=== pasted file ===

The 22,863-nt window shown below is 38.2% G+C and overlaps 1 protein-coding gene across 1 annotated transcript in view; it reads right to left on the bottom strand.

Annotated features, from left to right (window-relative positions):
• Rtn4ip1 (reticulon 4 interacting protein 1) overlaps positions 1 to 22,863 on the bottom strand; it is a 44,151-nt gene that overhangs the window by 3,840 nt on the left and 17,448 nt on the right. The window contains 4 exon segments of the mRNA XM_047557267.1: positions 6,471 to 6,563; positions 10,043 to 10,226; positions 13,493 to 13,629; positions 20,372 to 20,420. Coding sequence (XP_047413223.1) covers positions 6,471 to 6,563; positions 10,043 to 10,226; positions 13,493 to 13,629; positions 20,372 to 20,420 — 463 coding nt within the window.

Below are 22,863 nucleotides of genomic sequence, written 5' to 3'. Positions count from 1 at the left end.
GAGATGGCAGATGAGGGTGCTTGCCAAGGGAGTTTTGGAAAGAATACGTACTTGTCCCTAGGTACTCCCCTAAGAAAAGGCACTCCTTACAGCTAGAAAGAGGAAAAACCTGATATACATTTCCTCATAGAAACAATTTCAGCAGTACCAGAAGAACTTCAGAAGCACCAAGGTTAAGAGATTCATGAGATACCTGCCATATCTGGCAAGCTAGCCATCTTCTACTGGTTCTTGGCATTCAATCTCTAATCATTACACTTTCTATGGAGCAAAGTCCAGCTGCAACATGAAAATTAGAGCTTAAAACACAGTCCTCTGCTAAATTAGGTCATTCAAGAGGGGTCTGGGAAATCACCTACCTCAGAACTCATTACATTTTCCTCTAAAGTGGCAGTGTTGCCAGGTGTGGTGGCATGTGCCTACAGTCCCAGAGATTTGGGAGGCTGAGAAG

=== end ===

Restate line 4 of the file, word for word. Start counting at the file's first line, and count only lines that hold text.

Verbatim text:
Below are 22,863 nucleotides of genomic sequence, written 5' to 3'. Positions count from 1 at the left end.